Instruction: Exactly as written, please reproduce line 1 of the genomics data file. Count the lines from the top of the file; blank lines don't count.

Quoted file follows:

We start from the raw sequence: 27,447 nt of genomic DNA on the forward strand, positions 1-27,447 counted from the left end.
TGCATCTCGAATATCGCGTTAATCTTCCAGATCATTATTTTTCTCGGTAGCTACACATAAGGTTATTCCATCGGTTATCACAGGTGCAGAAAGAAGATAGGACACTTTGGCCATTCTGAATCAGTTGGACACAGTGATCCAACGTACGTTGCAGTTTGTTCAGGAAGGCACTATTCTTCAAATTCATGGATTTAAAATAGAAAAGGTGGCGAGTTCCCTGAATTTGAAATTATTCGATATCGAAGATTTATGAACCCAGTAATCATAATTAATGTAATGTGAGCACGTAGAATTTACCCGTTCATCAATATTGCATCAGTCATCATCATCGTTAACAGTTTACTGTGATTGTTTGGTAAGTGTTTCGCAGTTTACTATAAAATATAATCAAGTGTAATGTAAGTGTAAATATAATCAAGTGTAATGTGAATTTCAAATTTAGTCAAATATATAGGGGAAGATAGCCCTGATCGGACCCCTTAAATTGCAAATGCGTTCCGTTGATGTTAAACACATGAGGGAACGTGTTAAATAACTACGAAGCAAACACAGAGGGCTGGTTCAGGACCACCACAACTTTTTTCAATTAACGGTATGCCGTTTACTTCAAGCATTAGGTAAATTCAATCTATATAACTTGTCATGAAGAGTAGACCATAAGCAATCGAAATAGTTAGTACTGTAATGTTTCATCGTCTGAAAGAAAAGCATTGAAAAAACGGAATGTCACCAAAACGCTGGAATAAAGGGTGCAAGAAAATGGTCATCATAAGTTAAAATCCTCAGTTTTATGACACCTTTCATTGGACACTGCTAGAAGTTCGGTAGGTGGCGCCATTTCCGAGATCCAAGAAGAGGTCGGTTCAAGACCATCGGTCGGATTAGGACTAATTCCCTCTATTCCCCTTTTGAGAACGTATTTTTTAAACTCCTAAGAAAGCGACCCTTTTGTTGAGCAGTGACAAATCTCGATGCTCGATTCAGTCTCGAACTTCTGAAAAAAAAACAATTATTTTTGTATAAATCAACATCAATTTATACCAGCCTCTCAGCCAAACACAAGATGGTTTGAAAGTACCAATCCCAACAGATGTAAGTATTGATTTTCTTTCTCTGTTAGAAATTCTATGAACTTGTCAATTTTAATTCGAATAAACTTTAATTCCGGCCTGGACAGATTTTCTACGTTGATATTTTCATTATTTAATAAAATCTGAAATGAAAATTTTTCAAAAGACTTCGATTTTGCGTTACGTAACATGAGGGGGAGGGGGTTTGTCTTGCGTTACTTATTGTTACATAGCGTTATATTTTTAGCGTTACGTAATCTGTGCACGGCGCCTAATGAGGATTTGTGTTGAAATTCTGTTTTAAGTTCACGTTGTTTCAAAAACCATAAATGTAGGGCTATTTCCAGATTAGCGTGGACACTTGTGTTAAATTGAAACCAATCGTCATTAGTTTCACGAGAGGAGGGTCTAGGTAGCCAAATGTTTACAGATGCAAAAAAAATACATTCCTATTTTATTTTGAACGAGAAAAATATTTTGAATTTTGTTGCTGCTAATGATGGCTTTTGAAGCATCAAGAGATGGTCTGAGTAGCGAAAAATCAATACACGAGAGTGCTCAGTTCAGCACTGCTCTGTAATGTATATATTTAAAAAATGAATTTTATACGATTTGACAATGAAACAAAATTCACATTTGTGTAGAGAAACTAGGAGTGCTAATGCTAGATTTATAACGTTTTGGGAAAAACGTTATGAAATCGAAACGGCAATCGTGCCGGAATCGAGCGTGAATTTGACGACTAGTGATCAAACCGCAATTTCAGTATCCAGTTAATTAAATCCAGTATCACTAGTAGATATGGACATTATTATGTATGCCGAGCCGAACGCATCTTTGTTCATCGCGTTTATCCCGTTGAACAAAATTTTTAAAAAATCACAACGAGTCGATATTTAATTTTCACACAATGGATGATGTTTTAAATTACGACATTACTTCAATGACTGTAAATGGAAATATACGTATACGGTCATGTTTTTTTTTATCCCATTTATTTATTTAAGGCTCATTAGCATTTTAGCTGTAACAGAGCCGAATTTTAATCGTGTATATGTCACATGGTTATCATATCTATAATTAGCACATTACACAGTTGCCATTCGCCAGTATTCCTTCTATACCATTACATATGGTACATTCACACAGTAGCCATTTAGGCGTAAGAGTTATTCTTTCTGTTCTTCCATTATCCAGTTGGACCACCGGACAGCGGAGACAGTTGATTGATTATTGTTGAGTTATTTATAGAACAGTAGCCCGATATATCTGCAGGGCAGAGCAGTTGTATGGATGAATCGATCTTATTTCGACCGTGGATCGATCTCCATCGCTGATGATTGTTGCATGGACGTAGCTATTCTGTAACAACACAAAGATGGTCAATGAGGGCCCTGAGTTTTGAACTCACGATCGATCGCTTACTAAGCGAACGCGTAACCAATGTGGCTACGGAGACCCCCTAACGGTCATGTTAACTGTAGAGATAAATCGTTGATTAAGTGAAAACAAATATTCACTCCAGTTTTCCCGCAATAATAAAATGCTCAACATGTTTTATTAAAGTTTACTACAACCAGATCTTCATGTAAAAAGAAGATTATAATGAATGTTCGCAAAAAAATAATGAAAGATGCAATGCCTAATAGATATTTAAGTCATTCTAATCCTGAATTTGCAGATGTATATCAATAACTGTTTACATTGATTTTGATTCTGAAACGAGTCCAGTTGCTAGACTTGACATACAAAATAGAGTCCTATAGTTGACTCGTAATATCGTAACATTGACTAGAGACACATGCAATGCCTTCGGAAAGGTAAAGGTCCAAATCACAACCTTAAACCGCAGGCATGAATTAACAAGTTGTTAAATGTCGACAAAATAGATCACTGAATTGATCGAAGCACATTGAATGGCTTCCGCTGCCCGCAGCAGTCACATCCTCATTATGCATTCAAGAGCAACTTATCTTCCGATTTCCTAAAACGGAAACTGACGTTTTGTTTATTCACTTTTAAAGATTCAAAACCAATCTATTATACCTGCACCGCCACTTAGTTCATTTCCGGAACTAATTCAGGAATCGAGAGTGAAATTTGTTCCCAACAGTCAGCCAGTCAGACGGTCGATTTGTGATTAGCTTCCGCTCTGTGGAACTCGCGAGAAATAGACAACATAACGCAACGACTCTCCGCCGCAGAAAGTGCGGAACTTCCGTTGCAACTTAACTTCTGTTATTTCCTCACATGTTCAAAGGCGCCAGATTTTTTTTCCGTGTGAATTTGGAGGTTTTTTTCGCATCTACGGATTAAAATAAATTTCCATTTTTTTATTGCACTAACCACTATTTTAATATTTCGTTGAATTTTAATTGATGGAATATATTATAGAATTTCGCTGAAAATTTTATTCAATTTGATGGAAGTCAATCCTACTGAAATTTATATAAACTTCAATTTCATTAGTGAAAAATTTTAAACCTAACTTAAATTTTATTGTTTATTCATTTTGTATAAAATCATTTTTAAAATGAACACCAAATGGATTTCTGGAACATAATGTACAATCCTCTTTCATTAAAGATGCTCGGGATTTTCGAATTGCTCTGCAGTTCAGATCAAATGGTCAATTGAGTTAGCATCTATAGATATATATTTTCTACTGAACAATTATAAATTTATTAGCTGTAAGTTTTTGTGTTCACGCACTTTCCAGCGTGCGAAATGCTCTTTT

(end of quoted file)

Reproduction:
We start from the raw sequence: 27,447 nt of genomic DNA on the forward strand, positions 1-27,447 counted from the left end.